Day 287 - encouragement
I promised another blog post about positive discipline, and as we've been spending the last 10 days relatively 'still' in Wrightington with Grandma Sue, I've got some brain space to be able to do this (ably assisted by a kid-free day yesterday!) So here's the story of Nathanael's 'bonhomme'
We noticed that Nathanael was really struggling with doing things we asked him to, from getting dressed, to doing the washing-up. With Samuel, you can just remind him that this is our family agreement, and this is usually enough for him to get on with the task in hand. With Nathanael, even if he had agreed on a solution (getting dressed before breakfast, for example), he could just say 'no' to doing it, and nothing would get him to change his mind - no threats, bribes, consequences, re-discussion of solutions...
This drove me crazy, and it was taking up far too much of our time and energy. So I picked up my positive discipline book and re-read the 'mistaken goals' chapter. One of the premises of positive discipline is that 'a misbehaving child is a discouraged child' and our job as parents is to try to decode the beliefs behind our child's behaviour. This will give us the clues on how to work on solutions together with the child. I'm pretty used to seeing the mistaken goals of 'power' and 'revenge' in our family, but Nathanael doesn't strike me as a child with a lack of confidence - he spends most of his time believing he's a super-hero!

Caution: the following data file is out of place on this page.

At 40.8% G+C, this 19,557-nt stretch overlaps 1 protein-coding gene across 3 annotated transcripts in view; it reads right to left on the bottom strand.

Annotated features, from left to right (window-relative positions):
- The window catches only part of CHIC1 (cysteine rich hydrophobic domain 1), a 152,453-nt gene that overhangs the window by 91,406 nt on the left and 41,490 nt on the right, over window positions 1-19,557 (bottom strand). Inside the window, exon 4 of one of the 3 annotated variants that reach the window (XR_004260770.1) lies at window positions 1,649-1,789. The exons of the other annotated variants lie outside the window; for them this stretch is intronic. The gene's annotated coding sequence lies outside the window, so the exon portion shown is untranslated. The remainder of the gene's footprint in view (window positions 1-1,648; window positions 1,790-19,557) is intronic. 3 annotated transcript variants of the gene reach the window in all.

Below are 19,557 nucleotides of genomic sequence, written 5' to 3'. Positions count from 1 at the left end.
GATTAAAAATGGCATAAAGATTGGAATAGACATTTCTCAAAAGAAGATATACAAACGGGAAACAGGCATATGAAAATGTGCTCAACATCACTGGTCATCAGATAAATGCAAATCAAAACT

However, when I worked through the steps (see Jane's 'breaking the code' tool), looked at my own feelings, and Nathanael's reactions, it was definitely assumed inadequacy that came through loud and clear. James and I chatted, and decided on an action plan. We agreed on things like encouraging Nathanael whenever we could, and breaking tasks down into very small steps (put on your t-shirt, now your socks)
In particular, we talked about trying to help Nathanael realise his own significance, his place in our family, and all the things he is capable of. Along with building up his confidence in his ability to do things by breaking tasks down into smaller steps, I also sat down with him to give him a boost in his confidence by doing a 'self-esteem self portrait'.
James and I noticed a remarkable difference in Nathanael's willingness to get involved, try new things, carry out his chores, and in his self confidence, within a few days of us making changes.
If you want to have a go at finding out your child's mistaken goal in any recurring difficulty you're having, here's the Positive Discipline chart